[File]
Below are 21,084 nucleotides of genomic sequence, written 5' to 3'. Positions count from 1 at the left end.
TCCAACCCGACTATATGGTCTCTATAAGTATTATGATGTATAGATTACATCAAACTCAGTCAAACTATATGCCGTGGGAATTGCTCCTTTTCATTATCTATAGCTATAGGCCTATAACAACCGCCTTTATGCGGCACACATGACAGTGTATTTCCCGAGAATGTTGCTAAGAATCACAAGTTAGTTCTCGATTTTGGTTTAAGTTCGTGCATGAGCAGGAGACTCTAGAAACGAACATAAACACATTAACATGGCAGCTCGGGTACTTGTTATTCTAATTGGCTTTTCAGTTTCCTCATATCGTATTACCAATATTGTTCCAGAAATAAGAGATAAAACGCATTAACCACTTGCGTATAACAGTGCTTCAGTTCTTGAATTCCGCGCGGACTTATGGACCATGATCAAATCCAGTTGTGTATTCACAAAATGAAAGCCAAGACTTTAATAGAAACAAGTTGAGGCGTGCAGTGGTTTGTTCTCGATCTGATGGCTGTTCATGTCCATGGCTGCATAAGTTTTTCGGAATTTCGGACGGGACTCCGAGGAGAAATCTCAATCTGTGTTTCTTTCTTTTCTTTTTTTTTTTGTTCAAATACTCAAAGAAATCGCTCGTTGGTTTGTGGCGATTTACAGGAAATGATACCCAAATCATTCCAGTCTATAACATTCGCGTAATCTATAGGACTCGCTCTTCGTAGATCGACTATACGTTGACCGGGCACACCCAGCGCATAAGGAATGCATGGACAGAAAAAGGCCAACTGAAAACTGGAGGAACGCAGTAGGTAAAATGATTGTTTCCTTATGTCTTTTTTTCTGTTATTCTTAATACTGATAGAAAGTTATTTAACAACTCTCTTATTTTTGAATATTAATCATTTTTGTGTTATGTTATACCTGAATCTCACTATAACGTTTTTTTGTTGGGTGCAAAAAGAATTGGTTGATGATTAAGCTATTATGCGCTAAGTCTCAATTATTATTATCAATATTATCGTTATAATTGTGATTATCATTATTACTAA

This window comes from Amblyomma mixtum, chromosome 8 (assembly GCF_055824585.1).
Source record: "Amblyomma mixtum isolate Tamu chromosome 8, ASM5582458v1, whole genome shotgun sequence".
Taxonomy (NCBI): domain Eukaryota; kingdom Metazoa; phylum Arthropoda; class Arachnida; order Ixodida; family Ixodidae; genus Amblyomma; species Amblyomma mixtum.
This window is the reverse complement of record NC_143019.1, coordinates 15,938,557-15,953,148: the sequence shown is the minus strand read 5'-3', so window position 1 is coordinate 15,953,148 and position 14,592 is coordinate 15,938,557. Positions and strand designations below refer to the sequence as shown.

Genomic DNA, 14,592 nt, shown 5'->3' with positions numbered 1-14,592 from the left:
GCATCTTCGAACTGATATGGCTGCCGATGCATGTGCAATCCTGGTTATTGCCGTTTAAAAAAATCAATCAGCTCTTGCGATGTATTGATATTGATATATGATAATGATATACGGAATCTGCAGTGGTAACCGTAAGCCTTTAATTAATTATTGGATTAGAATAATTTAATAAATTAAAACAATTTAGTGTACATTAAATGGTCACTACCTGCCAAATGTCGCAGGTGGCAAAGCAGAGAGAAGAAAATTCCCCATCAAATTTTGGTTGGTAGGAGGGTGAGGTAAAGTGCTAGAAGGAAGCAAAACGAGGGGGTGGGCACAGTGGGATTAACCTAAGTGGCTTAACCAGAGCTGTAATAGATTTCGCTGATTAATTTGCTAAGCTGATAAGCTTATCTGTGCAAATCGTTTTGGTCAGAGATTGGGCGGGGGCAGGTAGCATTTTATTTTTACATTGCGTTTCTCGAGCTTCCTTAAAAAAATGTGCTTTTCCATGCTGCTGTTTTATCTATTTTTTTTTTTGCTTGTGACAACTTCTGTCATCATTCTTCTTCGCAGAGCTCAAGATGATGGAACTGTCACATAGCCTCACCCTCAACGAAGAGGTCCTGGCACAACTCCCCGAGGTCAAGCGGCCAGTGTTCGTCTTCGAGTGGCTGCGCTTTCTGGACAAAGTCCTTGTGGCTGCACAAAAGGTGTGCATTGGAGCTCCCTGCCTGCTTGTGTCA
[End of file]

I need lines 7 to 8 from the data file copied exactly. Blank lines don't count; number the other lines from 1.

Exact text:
Genomic DNA, 14,592 nt, shown 5'->3' with positions numbered 1-14,592 from the left:
GCATCTTCGAACTGATATGGCTGCCGATGCATGTGCAATCCTGGTTATTGCCGTTTAAAAAAATCAATCAGCTCTTGCGATGTATTGATATTGATATATGATAATGATATACGGAATCTGCAGTGGTAACCGTAAGCCTTTAATTAATTATTGGATTAGAATAATTTAATAAATTAAAACAATTTAGTGTACATTAAATGGTCACTACCTGCCAAATGTCGCAGGTGGCAAAGCAGAGAGAAGAAAATTCCCCATCAAATTTTGGTTGGTAGGAGGGTGAGGTAAAGTGCTAGAAGGAAGCAAAACGAGGGGGTGGGCACAGTGGGATTAACCTAAGTGGCTTAACCAGAGCTGTAATAGATTTCGCTGATTAATTTGCTAAGCTGATAAGCTTATCTGTGCAAATCGTTTTGGTCAGAGATTGGGCGGGGGCAGGTAGCATTTTATTTTTACATTGCGTTTCTCGAGCTTCCTTAAAAAAATGTGCTTTTCCATGCTGCTGTTTTATCTATTTTTTTTTTTGCTTGTGACAACTTCTGTCATCATTCTTCTTCGCAGAGCTCAAGATGATGGAACTGTCACATAGCCTCACCCTCAACGAAGAGGTCCTGGCACAACTCCCCGAGGTCAAGCGGCCAGTGTTCGTCTTCGAGTGGCTGCGCTTTCTGGACAAAGTCCTTGTGGCTGCACAAAAGGTGTGCATTGGAGCTCCCTGCCTGCTTGTGTCA